Je te trouve ravissante. (I think you are beautiful.) If you want to go for a big effect, up the stakes and lead with calling her beautiful! There are so many adjectives you could learn: ravissante, charmante, très belle, etc. This is the kind of pick up line that works best on women though.
T’as d’beaux yeux tu sais. (You’ve got pretty eyes.) Sounds nice in theory but it’s best to avoid this one if you don’t want the person to laugh! However, if that’s what you’re after– go for it. It’s a famous pick up line from the film Le Quai des Brumes. Sometimes humor is the best way to get people in France to open up, particularly if you’ve not met before.
Je t’ai jamais vu avant. Tu viens souvent par ici? (I’ve never seen you before. Do you come here often?)
A good and neutral French introduction– the astute learner will notice that the first part of the negative sentence is missing. In correct French you would need to say Je ne t’ai jamais vu as French, unlike English, requires double negatives. However, in spoken language slang you can drop the initial “ne”. Remember that if you are speaking to a girl, they’ll be an extra -e added to vue. Fortunately, you don’t have to pronounce anything differently so just learn the rule and carry on with the conversation.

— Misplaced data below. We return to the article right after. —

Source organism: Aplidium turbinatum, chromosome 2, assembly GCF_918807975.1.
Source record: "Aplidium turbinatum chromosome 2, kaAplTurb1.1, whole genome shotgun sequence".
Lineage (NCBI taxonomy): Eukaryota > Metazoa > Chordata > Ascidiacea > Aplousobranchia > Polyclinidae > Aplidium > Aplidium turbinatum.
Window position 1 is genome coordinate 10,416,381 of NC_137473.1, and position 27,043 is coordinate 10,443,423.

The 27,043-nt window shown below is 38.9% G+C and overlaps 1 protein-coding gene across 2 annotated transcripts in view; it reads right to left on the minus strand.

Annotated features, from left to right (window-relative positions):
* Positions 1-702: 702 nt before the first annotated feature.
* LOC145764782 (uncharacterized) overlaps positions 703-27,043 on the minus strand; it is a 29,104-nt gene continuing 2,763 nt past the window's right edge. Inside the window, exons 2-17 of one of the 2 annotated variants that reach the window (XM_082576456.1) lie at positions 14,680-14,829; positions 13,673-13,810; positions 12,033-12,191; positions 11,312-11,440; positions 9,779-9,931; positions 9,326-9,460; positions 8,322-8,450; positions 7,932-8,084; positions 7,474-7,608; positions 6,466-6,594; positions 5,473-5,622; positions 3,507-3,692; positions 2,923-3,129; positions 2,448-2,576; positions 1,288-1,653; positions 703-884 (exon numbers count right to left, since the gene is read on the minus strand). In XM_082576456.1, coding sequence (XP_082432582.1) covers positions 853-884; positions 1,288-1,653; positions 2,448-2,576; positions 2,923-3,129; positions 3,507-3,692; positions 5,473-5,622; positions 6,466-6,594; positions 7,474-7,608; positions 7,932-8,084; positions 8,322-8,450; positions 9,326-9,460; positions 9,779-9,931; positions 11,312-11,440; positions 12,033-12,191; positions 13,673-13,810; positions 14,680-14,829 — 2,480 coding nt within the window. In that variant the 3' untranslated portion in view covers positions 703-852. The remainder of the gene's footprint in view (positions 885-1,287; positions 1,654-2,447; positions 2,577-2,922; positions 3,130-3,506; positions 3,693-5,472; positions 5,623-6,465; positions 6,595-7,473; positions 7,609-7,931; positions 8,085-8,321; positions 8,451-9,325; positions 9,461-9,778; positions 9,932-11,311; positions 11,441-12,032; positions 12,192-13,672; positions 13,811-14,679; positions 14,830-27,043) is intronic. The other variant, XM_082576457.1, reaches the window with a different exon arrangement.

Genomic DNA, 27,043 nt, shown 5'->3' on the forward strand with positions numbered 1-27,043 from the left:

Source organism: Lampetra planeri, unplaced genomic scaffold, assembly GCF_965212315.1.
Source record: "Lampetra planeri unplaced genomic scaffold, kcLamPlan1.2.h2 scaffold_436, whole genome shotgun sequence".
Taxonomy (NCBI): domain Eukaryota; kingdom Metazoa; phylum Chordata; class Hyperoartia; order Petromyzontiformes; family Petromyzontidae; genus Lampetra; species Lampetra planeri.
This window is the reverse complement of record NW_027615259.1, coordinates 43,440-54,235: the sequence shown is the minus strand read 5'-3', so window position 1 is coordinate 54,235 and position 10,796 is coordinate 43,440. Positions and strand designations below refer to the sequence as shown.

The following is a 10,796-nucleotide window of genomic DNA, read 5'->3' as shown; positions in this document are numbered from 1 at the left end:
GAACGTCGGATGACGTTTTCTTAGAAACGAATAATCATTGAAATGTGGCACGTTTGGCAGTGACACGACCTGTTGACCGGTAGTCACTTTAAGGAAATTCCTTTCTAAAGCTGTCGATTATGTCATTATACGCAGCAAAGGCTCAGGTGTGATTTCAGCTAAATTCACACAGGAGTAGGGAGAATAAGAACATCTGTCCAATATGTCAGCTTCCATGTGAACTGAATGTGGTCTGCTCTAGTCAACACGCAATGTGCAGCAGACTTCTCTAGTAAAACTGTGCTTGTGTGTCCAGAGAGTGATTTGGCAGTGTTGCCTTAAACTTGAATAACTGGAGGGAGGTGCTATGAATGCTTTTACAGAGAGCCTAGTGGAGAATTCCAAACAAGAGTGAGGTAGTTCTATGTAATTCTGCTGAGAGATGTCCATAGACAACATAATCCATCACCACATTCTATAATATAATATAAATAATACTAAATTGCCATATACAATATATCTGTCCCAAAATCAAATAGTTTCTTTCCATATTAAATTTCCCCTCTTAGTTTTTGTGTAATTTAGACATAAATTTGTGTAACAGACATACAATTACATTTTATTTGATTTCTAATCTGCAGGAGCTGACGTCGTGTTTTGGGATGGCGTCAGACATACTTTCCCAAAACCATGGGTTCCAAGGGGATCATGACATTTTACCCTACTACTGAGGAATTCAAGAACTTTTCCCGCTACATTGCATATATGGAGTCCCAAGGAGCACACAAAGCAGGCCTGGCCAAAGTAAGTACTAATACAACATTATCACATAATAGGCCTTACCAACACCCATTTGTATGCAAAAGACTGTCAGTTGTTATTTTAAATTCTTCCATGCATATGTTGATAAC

Tu aimes la soupe aux tomates ? (Do you like tomato soup? ) This isn’t one of those romantic French phrases you’ll find in Baudelaire but it will help you play the originality card by asking something absurd. The object of your affection may be curious and ask why. If nothing more it’s a fun way to start a conversation!
Tu veux boire un verre? (Do you want to get a drink?)
If things are going well and you want to keep the conversation going, using this expression can be a good way to suggest you go somewhere for a drink, just the two of you. It doesn’t have to be used in a flirting context and can also work well with friends or colleagues in France. The direct translation from French is “do you want to drink a glass” but this usually refers to an alcoholic beverage.
Je peux t’offrir quelque chose? (Can I buy you a drink?)
Offering to get a new love interest a drink is definitely good manners. It also allows the person to decline politely with a non merci if they’re not interested. If the answer is yes, be prepared for their response as you’ll likely be the one giving the bartender the order. They may want un verre, une pression (no this does not mean “pressure” but rather draft beer) or they may choose to order the brand of drink directly. If you hear a bunch of numbers come out it might be a reference to the French beer Kronenbourg 1664.